London-born Wiggins was a regular at under 21 level under Brian Flynn and was part of the crop who pushed England close in the two-legged play-offs in 2009, although Wiggins was among the elders of that group. Wiggins’ Wikipedia page claims that his first call-up to the national squad came during Brian Flynn’s caretaker stint. However he was actually an unused substitute, indeed the only one not to take to the field, in the 2006 friendly against Trinidad and Tobago in which Gareth Bale, Jason Brown, Arron Davies and Glyn Garner made their international debuts; for the latter pair it is the only cap they went on to win. Having won 17 caps at under 17, 19 and 21 levels and been a regular at Championship level recently it is perhaps surprising that nine years later he is yet to make his senior bow. But it is also testament to the strength in depth at full back at present and Coleman’s preference for wing backs on occasions. Having been on standby for numerous squads, Wiggins remains on the periphery of Coleman’s thinking though, as proved by his inclusion in the squad for the 2013 friendly versus Finland and the 2014 double header against Cyprus and Bosnia.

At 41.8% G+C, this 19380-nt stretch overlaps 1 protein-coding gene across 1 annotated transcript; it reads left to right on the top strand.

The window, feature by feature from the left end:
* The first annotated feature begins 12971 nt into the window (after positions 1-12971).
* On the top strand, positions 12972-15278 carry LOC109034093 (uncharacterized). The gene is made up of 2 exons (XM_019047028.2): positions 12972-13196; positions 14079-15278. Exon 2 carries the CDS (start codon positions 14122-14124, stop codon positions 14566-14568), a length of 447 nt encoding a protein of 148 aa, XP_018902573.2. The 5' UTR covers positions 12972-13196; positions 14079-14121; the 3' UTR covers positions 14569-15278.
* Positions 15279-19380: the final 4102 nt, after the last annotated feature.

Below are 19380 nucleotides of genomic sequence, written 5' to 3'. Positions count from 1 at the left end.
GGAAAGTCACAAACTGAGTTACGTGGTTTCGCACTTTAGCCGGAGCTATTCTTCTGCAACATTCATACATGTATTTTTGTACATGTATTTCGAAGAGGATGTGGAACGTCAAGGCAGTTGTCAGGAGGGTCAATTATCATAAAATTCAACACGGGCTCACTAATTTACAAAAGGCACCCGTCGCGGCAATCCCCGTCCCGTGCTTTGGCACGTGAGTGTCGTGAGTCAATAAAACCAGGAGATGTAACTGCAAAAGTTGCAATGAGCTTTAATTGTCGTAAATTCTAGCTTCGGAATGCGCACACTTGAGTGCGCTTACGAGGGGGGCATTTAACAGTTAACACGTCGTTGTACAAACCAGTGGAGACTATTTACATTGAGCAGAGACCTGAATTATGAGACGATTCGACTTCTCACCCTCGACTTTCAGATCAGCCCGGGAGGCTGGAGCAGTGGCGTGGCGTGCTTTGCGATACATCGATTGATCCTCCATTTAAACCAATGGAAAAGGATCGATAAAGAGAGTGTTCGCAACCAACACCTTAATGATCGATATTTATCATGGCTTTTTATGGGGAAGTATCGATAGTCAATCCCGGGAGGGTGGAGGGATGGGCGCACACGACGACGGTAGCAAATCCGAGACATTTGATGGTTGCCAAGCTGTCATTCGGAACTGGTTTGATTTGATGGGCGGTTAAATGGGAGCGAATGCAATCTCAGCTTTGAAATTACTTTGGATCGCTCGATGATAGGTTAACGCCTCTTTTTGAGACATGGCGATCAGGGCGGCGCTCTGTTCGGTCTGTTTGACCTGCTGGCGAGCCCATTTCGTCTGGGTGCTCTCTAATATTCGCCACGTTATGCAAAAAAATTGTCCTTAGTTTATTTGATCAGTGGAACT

A Fulham product, Collins was highly rated when he signed for Swansea City, then in League One, at the end of the 2006-07 season. Having previously scored a healthy six goals in ten under 19 and 21 appearances for Wales. He rarely figured the following season however, in which Swansea won promotion under Roberto Martinez to the Championship, joining Wrexham on a month’s loan in order to taste first team action. Injuries, in particular hamstring injuries, were beginning to plague Collins. He did however start the 2008-09 in the Swansea first team and promising early season performances saw John Toshack call him up for the friendly at his club ground against Georgia. With the 2010 World Cup qualifying campaign starting only three weeks later Toshack was in little mood to experiment and made only a pair of substitutions (David Vaughan and Robert Earnshaw) and left the likes of Collins, Rhys Taylor, Owain Tudur Jones, Jermaine Easter and Steve Evans on the bench. It’s the only time Collins received a full call-up. And a season that started so promisingly quickly fizzled out, with only two further Swansea appearances that season which was hampered by injury. Collins sampled little football the following year and left Swansea and the Championship for Haverfordwest and the Welsh Premier League at the start of the 2010-11 season. Collins now works in insurancecollins insce